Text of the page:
Once upon a time, Montechristien traveled to where his brother worked.
Montechristien leaned upon a heavy staff as he walked. Rain dripped through his thinning hair.
He pounded once, twice, thrice on the door of Baltasar’s tower.
And Baltasar answered.
“Brother,” said Montechristien. “I have come to beg.”
Baltasar sneered. “As you have always done.”
“I know what sorcery you plan to work,” said Montechristien. “I cannot let you do this thing. Please stop.”
Baltasar rose to his full height in anger. His teeth clenched. Lightning flashed.
“Gar-ga-mel?” he asked.
And Montechristien found himself fighting not to cringe, for all that years with Yseult have given him some strength.
“You plan to summon and bind the tripartite God,” Montechristien said. “It is madness.”
Baltasar turned aside, as if he did not object to Montechristien’s defiance. He gestured his brother inside.
“I told your woman,” said Baltasar, “that the two of us share a soul.”
Montechristien brushed the mud from his feet. He walked inside.
“I told her that it would do her no harm to sleep with me,” said Baltasar. “For when two men share a single soul, they share a single seed—and, in fact, that that seed is mine. So why refuse me? I asked. When you have borne me six children already?”
Montechristien held his face tight against anger.
“They are your children as well,” Montechristien agreed. “You should visit them.”
“She did not believe me,” said Baltasar. “She shouted, ‘I can’t have had your children! You’re weird old Baltasar!'”
Montechristien started to grin. But Baltasar’s eyes flashed and thunder boomed and the smile vanished from Montechristien’s face.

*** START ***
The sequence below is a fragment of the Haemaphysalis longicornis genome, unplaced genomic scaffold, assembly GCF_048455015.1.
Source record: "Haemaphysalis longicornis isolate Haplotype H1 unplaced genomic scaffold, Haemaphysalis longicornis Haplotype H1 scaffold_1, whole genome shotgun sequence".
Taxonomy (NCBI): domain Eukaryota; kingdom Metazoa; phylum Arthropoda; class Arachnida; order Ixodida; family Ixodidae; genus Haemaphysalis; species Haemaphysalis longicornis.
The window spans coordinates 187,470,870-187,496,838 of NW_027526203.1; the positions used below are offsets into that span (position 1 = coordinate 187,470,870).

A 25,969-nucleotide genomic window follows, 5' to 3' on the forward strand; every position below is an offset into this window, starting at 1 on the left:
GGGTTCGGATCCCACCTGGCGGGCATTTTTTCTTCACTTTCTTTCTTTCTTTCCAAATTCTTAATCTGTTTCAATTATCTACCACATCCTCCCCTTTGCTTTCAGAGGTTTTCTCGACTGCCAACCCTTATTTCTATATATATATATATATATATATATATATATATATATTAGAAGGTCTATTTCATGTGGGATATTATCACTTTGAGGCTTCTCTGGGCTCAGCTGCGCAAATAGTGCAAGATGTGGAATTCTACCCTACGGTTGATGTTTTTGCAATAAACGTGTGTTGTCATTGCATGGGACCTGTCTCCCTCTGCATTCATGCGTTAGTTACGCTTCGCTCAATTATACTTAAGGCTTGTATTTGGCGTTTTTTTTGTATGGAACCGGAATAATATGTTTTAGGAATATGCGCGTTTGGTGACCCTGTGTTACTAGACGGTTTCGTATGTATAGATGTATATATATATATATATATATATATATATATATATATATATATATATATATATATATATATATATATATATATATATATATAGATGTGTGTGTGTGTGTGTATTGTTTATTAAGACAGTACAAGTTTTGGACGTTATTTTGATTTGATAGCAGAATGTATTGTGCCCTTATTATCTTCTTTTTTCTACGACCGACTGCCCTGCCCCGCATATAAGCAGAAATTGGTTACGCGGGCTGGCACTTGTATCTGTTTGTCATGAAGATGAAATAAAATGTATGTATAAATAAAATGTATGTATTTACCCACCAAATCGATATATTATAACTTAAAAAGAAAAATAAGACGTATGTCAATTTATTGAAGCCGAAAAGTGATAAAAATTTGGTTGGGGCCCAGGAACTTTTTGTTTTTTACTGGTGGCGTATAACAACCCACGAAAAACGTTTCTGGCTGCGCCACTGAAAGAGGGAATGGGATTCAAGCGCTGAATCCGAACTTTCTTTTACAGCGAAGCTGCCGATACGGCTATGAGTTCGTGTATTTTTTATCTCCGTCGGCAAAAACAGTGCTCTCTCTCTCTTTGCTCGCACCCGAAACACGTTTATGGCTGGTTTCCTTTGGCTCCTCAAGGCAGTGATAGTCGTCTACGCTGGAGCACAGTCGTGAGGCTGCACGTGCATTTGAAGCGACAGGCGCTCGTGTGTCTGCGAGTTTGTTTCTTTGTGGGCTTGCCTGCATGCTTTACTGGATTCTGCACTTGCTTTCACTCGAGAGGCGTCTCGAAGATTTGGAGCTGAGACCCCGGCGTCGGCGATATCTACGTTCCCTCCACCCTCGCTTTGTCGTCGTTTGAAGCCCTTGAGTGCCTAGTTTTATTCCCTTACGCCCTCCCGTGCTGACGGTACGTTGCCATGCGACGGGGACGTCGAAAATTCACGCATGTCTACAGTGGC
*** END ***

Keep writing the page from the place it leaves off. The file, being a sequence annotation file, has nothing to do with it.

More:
“Then she shouted, ‘Ack! Yagg! Igg! Ptui!’ and began to spit.”
“To . . . spit?”
“. . . I don’t understand why she thought it would help,” Baltasar confessed.
“So she hurt your pride.”
“She inspired me,” snapped Baltasar. “She showed me how low I have fallen—I, whom you once called your master! So I will redress this. You will have your pathetic golden eidolons. I will infuse myself with God!”
“I could stop you,” said Montechristien.
“You won’t!” said Baltasar. Then he spun on Montechristien. He thrust out his palm. Montechristien, on ancient reflex, flung himself back into the corner and cowered.
From Baltasar’s outthrust hand a mandala of energy grew. Then seven more formed around it. Each touched the others; each orbited the others; each served as the center of the pattern. Among them were faces, wings, fires, jade, and gold.
“In truth,” laughed Baltasar, “I have waited only for your arrival. I have learned to manifest it, brother! The one pattern that can bind even God Himself—the Wheel of Enoch!”
Montechristien feared his brother of old. But for Yseult’s sake, he marshaled his own powers.
He was too late.
Baltasar flung back his head. His eyes went white. There was a great wind before the throne in Heaven and the seraphim cried out. The sun and the stars and the planets froze in their procession. The whole world shook.
But Baltasar did not summon God.